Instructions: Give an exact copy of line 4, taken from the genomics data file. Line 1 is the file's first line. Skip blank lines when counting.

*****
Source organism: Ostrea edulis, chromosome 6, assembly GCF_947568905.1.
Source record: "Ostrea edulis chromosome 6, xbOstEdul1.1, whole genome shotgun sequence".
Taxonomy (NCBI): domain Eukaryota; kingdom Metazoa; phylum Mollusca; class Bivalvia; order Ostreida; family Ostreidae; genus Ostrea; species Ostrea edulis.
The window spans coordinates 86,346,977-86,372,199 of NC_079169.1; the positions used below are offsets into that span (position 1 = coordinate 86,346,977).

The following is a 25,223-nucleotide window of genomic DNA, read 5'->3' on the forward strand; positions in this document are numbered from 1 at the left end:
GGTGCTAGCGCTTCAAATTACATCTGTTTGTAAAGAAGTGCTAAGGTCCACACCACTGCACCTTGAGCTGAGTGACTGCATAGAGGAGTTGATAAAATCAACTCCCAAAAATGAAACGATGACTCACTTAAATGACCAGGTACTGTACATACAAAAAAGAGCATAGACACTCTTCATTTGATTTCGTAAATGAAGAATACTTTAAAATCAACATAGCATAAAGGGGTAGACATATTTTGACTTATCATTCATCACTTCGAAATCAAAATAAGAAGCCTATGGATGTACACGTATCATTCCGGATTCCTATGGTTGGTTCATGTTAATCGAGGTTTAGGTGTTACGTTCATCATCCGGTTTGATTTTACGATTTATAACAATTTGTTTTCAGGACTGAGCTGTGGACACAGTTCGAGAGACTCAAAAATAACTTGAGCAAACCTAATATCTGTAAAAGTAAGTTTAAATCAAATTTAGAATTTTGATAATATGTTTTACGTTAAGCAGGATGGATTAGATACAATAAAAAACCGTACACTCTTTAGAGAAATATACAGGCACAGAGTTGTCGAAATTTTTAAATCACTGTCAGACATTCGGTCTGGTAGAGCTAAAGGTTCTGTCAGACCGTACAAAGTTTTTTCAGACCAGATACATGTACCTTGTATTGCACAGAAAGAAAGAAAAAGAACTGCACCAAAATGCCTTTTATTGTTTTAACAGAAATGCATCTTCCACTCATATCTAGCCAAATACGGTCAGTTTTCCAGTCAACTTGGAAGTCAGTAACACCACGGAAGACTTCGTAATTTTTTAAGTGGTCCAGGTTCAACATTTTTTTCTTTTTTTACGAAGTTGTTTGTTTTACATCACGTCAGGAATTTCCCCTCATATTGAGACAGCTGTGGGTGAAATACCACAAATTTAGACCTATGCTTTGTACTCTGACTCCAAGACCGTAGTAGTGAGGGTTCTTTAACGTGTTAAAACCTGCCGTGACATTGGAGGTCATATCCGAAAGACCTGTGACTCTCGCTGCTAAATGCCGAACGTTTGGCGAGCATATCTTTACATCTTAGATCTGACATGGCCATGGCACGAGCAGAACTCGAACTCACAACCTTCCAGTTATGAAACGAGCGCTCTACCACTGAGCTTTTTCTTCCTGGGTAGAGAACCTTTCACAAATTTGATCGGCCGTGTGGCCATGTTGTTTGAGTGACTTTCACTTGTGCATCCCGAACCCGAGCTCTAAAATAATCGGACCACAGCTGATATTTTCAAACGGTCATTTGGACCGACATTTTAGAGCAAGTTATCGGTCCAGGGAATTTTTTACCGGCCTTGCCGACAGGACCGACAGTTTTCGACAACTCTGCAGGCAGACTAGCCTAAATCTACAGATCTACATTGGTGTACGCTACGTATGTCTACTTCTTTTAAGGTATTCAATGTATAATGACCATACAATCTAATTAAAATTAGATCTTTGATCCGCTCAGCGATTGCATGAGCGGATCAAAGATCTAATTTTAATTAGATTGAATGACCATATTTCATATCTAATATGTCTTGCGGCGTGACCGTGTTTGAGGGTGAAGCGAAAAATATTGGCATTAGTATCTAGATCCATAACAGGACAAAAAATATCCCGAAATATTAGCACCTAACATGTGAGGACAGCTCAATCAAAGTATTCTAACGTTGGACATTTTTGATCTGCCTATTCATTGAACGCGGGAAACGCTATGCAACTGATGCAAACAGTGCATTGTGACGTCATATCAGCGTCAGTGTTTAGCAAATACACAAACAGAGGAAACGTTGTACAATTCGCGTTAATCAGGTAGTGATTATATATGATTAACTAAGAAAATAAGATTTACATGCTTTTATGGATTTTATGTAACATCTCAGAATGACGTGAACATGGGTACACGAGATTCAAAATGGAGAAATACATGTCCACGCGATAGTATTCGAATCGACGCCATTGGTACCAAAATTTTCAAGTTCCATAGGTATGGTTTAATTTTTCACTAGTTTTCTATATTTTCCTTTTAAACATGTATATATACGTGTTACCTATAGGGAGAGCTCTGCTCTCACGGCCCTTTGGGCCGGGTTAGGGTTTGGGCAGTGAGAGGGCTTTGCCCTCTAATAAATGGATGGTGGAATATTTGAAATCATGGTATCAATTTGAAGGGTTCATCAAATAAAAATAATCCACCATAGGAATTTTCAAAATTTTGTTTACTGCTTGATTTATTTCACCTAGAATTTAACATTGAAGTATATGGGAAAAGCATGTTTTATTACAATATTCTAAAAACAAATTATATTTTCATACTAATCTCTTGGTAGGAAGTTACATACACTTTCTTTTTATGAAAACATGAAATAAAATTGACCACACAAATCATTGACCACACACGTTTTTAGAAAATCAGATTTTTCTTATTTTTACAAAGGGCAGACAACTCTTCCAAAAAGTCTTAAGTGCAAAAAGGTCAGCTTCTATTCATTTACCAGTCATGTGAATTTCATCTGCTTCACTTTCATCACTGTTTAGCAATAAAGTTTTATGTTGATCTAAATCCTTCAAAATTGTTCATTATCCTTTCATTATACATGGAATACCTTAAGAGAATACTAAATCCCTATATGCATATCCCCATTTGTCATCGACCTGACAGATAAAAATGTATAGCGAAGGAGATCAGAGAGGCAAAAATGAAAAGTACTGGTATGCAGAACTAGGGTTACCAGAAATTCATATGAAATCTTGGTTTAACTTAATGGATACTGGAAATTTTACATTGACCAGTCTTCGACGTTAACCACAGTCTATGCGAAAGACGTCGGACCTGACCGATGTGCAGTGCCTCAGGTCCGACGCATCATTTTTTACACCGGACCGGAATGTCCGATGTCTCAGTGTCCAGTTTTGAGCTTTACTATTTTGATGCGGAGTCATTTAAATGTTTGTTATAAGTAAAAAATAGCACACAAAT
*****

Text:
The window spans coordinates 86,346,977-86,372,199 of NC_079169.1; the positions used below are offsets into that span (position 1 = coordinate 86,346,977).